As one turn ended and another began, the StuG fired on my Cromwell causing massive damage, and destroying it completely. I could have allowed it to completely removed from play, utterly vapourised, but I left it there as it was nicely shielding the man with the sandwiches. The next dice was mine and the Lieutenant began to run. Like a flash he was out with the lunchbox tucked under his arm before laying it off neatly to the next dice, the third rifle section. Taking the box on the run they thundered towards their table edge, hurling back a neat pass to the FOO who swerved round some trees (with a hint of a Garryowen) before one final off-load saw the medic take up the precious box and hurl himself over the base line, swan-dive and all, for the winning try. Had this been in the Twickenham of my dreams, the crowd would have been on their feet and Johnny would have been stepping up for the conversion.
So how was it? Well, it was the best try I’ve scored in a quarter of a century, so that may cloud my judgement. It was a very fun game played in great company. Looking at specifics. My lead section was paralysed by the pinning effects of fire, even though their losses, until the last moment, were trifling. In Chain of Command, the impact of a pair of MG42s with some rifles would likely have been more mixed, with some kills and some shock, but we’d have been more likely to see the Paras enter into a firefight or withdraw under their own steam, albeit slowly due to weight of fire.
Certainly, the Stummel in Chain of Command would have been much more menacing, with its low velocity H.E. shells tearing chunks out of their target as it would have reduced cover to zero. What is more, both with the Stummel and MG42’s, the fire would have affected not just the front Para Section, but also the one immediately behind it, as the two were so close together that you couldn’t treat threat them as separate targets. That amount of firepower would have meant that I couldn’t just run in, sacrificing the front unit, before legging it with the ball to score my try. I’d have needed to construct a more measured defence in order to engage and defeat the enemy before seizing the objective once they were dealt with.
The same is true with the Cromwell on the left flank. The exchange of fire there was actually very similar to the kind of result one would expect to get with Chain of Command; the rattling of the crew and temporary reduction of effectiveness is fairly typical of a CoC game. As it was, the scenario we played was about winning at all costs, so I had no qualms whatsoever about sacrificing the Cromwell in order to protect the Lieutenant. It was simply an element I could afford to lose in order to guarantee the win. We could certainly see such a situation in Chain of Command; however, the force morale system does mean that sacrificing any unit can be very costly indeed as a shaken force can lose some of its effectiveness. It is also worth mentioning that, with a massive damage result on the Cromwell, Chain of Command could have seen an explosion which affected the Paras immediately adjacent to it, including the Lieutenant. If that had occurred, the sandwiches could well have been toast!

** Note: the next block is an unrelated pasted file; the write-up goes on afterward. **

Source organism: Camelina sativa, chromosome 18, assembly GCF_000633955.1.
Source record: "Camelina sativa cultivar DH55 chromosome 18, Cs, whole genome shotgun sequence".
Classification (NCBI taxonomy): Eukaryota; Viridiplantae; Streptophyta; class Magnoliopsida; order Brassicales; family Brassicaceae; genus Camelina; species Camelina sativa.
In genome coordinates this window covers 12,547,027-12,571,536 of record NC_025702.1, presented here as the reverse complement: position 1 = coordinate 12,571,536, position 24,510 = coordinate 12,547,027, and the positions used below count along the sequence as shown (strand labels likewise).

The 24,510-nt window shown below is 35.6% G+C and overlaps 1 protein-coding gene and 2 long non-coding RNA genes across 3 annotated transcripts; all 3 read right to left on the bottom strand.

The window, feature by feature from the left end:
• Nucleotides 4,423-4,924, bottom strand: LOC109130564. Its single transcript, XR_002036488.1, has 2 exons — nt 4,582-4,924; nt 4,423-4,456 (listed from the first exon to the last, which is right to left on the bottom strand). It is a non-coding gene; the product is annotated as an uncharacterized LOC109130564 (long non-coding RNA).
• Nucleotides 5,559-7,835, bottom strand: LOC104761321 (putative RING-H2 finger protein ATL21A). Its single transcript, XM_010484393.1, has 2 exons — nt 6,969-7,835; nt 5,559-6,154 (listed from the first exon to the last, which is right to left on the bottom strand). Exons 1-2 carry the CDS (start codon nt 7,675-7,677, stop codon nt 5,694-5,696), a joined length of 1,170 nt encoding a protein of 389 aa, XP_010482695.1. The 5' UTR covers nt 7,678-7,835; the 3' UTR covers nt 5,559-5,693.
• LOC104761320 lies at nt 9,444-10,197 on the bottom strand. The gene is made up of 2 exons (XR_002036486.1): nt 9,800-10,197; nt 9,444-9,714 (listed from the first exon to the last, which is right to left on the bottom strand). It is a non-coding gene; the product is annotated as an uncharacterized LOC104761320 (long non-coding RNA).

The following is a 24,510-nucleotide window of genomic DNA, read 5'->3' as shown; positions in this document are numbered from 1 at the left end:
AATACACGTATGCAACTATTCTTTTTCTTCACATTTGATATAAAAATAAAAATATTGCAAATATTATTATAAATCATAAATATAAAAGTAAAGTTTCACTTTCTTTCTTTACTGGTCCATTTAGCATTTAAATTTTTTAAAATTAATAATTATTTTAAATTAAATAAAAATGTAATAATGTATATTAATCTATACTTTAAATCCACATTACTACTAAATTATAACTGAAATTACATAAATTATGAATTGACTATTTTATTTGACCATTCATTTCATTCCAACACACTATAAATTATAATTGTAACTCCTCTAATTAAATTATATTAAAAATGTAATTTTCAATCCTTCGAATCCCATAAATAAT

The big shock for me was the removal of pins from a unit which is assaulted. This is really the chief point where the two rule sets are diametrically opposed. Chain of Command encourages the players to mass Shock on their opponent before assaulting them; it is absolutely key to success in close combat and is an approach stressed in every tactical manual of the war I can think of. You simply do not charge to contact with troops who have not been degraded by fire. Bolt Action does not share that approach. I am not sure why not.
Finally, the run half way across the table to take the “ball” from the halfway line to the table edge was done in a run of five dice pulls from the pot. Four of them were mine, one of them German. It was certainly dramatic and I cannot pretend that Chain of Command has rules to cover such a superb dash for the try line. The reason it doesn’t is that the turn structure is very different. In Bolt Action you could, in theory, have that run across the whole length of the table if the dice came out in the right order and the units were lined up correctly. I had recognised that fairly early on and had set up my force in pretty much the perfect rugby backs formation. The lead sections were the forwards in the scrum of combat; the Lieutenant went forward as the scrum half to get the ball out and into play. Once that was done the backs ran the ball home in the most dramatic manner as we got a run of dice.
In fairness, even if we hadn’t got a run of dice we had deployed our backs in a position where the Germans couldn’t have interfered with their run even if all of their dice had come out before any of ours. That makes what looks like a dramatic try less impressive as, in truth, we were bringing the ball back to deposit it across our own home try line, not taking it forward across that of the enemy. But I shan’t let that spoil my imaginary moment in the white shirt with the red rose of England when gentlemen in England, then a-bed, shall think themselves accursed they were not there…
Ultimately, I think that whether you like Chain of Command or Bolt Action, you should play the one you enjoy. Which are “better” is a matter of personal preference. They certainly “do” WWII in different ways and with a different focus. I certainly had fun with my game of Bolt Action; if there were rules for conversions, penalties, scrums and line outs, I’d probably play them again. For now I can but dream of the summer and glories to come…